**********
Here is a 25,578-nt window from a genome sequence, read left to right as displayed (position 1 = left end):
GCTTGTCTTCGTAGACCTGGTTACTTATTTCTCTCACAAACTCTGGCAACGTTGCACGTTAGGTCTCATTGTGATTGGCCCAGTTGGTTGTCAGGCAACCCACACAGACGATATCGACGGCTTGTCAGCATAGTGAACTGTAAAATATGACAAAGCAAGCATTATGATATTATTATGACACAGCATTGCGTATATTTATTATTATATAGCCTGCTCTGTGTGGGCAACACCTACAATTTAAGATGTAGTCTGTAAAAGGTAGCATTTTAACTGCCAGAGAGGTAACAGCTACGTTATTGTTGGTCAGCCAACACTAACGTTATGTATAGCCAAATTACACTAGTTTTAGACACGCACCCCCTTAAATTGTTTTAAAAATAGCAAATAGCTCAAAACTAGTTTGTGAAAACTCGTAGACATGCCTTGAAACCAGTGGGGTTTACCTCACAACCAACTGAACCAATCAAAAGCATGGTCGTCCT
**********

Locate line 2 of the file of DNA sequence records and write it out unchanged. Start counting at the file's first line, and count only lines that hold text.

GCTTGTCTTCGTAGACCTGGTTACTTATTTCTCTCACAAACTCTGGCAACGTTGCACGTTAGGTCTCATTGTGATTGGCCCAGTTGGTTGTCAGGCAACCCACACAGACGATATCGACGGCTTGTCAGCATAGTGAACTGTAAAATATGACAAAGCAAGCATTATGATATTATTATGACACAGCATTGCGTATATTTATTATTATATAGCCTGCTCTGTGTGGGCAACACCTACAATTTAAGATGTAGTCTGTAAAAGGTAGCATTTTAACTGCCAGAGAGGTAACAGCTACGTTATTGTTGGTCAGCCAACACTAACGTTATGTATAGCCAAATTACACTAGTTTTAGACACGCACCCCCTTAAATTGTTTTAAAAATAGCAAATAGCTCAAAACTAGTTTGTGAAAACTCGTAGACATGCCTTGAAACCAGTGGGGTTTACCTCACAACCAACTGAACCAATCAAAAGCATGGTCGTCCT